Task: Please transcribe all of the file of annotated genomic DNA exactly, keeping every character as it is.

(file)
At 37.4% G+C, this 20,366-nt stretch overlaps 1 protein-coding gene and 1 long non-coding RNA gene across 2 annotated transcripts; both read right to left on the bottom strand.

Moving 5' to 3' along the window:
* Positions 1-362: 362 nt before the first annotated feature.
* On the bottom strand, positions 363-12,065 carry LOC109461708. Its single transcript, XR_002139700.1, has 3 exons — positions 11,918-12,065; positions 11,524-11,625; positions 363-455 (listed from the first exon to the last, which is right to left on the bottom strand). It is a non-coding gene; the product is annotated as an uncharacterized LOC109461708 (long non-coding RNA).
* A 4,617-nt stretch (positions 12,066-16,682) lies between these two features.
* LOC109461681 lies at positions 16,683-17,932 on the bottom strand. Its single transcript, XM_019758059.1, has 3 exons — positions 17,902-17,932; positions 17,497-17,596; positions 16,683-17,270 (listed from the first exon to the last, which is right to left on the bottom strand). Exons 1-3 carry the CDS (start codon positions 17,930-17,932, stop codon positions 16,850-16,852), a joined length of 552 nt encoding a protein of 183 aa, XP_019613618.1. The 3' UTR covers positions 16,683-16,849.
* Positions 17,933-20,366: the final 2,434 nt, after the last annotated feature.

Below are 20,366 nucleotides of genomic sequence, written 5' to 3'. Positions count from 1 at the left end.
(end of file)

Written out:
At 37.4% G+C, this 20,366-nt stretch overlaps 1 protein-coding gene and 1 long non-coding RNA gene across 2 annotated transcripts; both read right to left on the bottom strand.

Moving 5' to 3' along the window:
* Positions 1-362: 362 nt before the first annotated feature.
* On the bottom strand, positions 363-12,065 carry LOC109461708. Its single transcript, XR_002139700.1, has 3 exons — positions 11,918-12,065; positions 11,524-11,625; positions 363-455 (listed from the first exon to the last, which is right to left on the bottom strand). It is a non-coding gene; the product is annotated as an uncharacterized LOC109461708 (long non-coding RNA).
* A 4,617-nt stretch (positions 12,066-16,682) lies between these two features.
* LOC109461681 lies at positions 16,683-17,932 on the bottom strand. Its single transcript, XM_019758059.1, has 3 exons — positions 17,902-17,932; positions 17,497-17,596; positions 16,683-17,270 (listed from the first exon to the last, which is right to left on the bottom strand). Exons 1-3 carry the CDS (start codon positions 17,930-17,932, stop codon positions 16,850-16,852), a joined length of 552 nt encoding a protein of 183 aa, XP_019613618.1. The 3' UTR covers positions 16,683-16,849.
* Positions 17,933-20,366: the final 2,434 nt, after the last annotated feature.

Below are 20,366 nucleotides of genomic sequence, written 5' to 3'. Positions count from 1 at the left end.